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Australia Launches Consultation On Anti-Hybrid Rules

by Mary Swire, Tax-News.com, Hong Kong

30 November 2015


The Australian Board of Taxation has released for public comment a discussion paper on the implementation of the anti-hybrid rules developed by the Organisation for Economic Co-operation and Development (OECD).

As part of the 2015 Budget, on May 12, 2015, Australian Treasurer Joe Hockey wrote to Michael Andrew, Chair of the Board, asking for the body to undertake a consultation on the introduction of new rules to neutralize hybrid mismatch arrangements, in response to the OECD's proposals under Action 2 of its base erosion and profit shifting (BEPS) project.

Hockey asked the Board to identify an implementation strategy that has regard to delivering on the objectives of eliminating double non-taxation, including long term tax deferral; the economic costs for Australia; the compliance costs for taxpayers; and interactions between Australia's domestic legislation (e.g. the debt-equity rules and regulated capital requirements for banks) and Australia's international obligations (including tax treaties).

The paper, which was released on November 20, 2015, invites stakeholders' views on some of the specific recommendations contained in the OECD's report on BEPS Action 2, including on the tax treatment of financial instruments; the disregarded hybrid payments rule; the reverse hybrid rule; the deductible hybrid payments rule; the dual resident payer rule; the imported mismatch rule; and the various recommended definitions for jurisdictions to adopt as part of their anti-hybrid rules.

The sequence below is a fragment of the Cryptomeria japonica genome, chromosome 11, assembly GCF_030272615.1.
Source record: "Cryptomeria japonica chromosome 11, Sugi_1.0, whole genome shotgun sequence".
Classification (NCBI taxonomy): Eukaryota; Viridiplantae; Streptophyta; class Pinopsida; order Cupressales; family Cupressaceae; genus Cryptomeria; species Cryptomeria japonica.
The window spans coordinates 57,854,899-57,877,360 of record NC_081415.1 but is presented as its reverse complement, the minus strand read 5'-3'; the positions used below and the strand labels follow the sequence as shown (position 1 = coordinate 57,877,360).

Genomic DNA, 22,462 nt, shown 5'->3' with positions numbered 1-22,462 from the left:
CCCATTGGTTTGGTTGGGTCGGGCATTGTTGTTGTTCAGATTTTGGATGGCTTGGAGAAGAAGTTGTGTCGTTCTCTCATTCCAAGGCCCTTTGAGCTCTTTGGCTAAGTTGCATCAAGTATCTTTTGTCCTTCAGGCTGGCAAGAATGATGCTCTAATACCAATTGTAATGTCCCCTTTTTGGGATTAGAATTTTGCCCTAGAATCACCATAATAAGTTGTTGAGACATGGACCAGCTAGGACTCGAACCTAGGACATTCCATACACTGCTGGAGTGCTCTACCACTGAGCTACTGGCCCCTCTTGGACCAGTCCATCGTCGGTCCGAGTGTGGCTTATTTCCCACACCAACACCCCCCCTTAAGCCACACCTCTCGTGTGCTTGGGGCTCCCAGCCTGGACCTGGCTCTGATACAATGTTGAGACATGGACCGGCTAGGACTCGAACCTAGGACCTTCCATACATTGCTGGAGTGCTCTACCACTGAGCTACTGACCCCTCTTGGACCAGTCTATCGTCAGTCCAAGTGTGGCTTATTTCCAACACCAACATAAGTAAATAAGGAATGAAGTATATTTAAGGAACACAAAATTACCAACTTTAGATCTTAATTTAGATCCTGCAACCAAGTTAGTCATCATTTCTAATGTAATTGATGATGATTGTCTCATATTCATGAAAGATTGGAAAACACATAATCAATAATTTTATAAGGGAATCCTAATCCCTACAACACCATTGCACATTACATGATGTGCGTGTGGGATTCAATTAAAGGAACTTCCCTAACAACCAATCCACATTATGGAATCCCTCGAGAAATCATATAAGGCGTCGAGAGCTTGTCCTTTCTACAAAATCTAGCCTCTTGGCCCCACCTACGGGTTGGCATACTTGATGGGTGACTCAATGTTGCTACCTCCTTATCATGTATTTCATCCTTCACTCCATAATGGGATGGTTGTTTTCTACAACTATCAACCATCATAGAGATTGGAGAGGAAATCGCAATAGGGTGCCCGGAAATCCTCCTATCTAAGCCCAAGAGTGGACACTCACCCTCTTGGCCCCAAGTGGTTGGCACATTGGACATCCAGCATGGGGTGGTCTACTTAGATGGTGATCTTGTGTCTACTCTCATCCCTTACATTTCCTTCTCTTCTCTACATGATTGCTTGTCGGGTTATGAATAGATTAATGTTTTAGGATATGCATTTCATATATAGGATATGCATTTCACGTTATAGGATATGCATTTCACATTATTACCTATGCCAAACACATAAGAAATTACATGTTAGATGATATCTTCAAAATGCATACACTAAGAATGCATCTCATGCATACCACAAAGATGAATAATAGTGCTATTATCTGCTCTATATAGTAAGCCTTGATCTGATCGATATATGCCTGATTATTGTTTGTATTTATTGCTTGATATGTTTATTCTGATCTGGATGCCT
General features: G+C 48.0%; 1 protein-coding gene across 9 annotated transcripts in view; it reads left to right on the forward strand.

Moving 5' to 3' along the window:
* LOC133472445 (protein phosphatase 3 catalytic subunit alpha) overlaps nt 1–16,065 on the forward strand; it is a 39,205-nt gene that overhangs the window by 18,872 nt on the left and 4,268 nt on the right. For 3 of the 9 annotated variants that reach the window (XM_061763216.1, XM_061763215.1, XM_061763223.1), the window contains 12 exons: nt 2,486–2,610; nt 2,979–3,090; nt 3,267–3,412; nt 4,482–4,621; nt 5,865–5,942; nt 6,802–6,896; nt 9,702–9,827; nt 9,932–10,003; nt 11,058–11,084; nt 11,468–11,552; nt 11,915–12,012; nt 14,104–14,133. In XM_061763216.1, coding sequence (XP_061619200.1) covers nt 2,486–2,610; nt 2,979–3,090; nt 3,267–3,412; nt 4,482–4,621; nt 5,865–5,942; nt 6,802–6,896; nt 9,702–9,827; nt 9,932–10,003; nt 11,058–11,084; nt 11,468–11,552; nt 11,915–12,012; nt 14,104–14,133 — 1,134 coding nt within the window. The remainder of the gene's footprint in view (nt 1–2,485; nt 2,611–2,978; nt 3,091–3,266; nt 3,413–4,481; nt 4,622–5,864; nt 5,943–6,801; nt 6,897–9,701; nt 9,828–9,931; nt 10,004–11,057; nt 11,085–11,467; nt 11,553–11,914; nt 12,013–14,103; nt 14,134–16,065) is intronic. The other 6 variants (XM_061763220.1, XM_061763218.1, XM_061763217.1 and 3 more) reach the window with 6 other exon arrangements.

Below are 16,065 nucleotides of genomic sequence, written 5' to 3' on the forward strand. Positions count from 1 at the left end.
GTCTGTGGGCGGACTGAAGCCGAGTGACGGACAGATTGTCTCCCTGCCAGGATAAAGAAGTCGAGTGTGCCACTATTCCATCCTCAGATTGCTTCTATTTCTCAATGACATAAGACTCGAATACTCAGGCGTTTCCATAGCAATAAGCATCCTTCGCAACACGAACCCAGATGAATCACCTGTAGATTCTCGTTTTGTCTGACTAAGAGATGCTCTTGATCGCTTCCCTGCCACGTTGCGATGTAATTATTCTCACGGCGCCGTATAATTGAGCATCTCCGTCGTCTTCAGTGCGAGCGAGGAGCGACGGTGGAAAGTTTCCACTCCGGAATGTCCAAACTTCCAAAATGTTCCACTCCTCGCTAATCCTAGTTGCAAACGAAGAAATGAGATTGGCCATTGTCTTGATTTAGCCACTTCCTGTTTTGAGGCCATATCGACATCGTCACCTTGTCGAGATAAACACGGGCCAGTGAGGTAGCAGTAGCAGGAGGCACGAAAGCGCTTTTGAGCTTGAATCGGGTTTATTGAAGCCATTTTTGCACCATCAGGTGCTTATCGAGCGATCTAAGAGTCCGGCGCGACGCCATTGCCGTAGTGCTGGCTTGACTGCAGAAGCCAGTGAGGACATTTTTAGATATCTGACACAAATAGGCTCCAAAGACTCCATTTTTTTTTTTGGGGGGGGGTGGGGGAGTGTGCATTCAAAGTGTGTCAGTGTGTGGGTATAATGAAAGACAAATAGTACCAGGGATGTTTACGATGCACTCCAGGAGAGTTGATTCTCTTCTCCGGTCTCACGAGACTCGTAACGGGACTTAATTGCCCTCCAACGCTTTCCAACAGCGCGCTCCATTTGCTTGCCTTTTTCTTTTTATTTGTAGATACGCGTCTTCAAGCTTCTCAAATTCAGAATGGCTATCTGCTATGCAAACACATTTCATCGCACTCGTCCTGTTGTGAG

The Board has also requested stakeholders to respond to questions including:

  • What are the advantages and disadvantages (economic, commercial, revenue, or other) for Australia in implementing the anti-hybrid rules as recommended in the Action 2 Report;
  • What are the key implementation costs, obstacles, and material compliance costs for taxpayers, the Australian Taxation Office, and the Government if the anti-hybrid rules as recommended in the Action 2 Report are implemented by Australia;
  • Whether there are any aspects of the Action 2 Report that should not be implemented on the basis that Australia's laws are sufficiently comprehensive; and
  • How should the anti-hybrid rules interact operationally with other parts of the Australian tax law?

The discussion paper states: "Australia already has comprehensive rules to address a number of the BEPS measures. However, Australia's domestic tax law does not generally take account of the tax treatment of a financial instrument, arrangement, or entity in another jurisdiction, which can give rise to hybrid mismatches. As such, unlike some of the other BEPS Action Items, Australian tax laws do not currently meet the OECD recommendations to address hybrid mismatches in Action Item 2."

The closing date for submissions is January 15, 2016. The Board will report to the Government by March 2016 for the issue to be considered as part of the 2016 Budget.

TAGS: compliance | tax | investment | business | tax avoidance | revenue guidance | law | Organisation for Economic Co-operation and Development (OECD) | Australia | enforcement | tax authority | agreements | multinationals | legislation | tax planning | transfer pricing | G20 | tax reform | regulation | Legislative Scrutiny | legislation amendments | trade | Tax | BEPS

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